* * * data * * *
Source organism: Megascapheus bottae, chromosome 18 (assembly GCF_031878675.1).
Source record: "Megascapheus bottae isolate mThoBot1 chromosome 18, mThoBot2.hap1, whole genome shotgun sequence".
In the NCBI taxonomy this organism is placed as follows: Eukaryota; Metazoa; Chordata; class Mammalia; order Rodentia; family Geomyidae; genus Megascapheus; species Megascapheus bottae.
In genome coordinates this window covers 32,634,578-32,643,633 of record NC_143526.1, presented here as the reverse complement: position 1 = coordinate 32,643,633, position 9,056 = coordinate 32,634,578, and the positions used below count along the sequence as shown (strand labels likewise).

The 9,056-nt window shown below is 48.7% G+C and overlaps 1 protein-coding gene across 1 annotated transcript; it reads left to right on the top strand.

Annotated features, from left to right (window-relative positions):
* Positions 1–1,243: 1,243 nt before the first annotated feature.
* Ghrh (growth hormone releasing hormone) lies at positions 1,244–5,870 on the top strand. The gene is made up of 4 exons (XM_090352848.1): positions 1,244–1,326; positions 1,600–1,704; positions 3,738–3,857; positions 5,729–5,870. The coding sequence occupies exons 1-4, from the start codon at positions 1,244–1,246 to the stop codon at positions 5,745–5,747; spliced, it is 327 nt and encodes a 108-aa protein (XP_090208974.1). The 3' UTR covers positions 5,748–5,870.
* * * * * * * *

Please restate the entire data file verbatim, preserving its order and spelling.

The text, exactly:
Source organism: Megascapheus bottae, chromosome 18 (assembly GCF_031878675.1).
Source record: "Megascapheus bottae isolate mThoBot1 chromosome 18, mThoBot2.hap1, whole genome shotgun sequence".
In the NCBI taxonomy this organism is placed as follows: Eukaryota; Metazoa; Chordata; class Mammalia; order Rodentia; family Geomyidae; genus Megascapheus; species Megascapheus bottae.
In genome coordinates this window covers 32,634,578-32,643,633 of record NC_143526.1, presented here as the reverse complement: position 1 = coordinate 32,643,633, position 9,056 = coordinate 32,634,578, and the positions used below count along the sequence as shown (strand labels likewise).

The 9,056-nt window shown below is 48.7% G+C and overlaps 1 protein-coding gene across 1 annotated transcript; it reads left to right on the top strand.

Annotated features, from left to right (window-relative positions):
* Positions 1–1,243: 1,243 nt before the first annotated feature.
* Ghrh (growth hormone releasing hormone) lies at positions 1,244–5,870 on the top strand. The gene is made up of 4 exons (XM_090352848.1): positions 1,244–1,326; positions 1,600–1,704; positions 3,738–3,857; positions 5,729–5,870. The coding sequence occupies exons 1-4, from the start codon at positions 1,244–1,246 to the stop codon at positions 5,745–5,747; spliced, it is 327 nt and encodes a 108-aa protein (XP_090208974.1). The 3' UTR covers positions 5,748–5,870.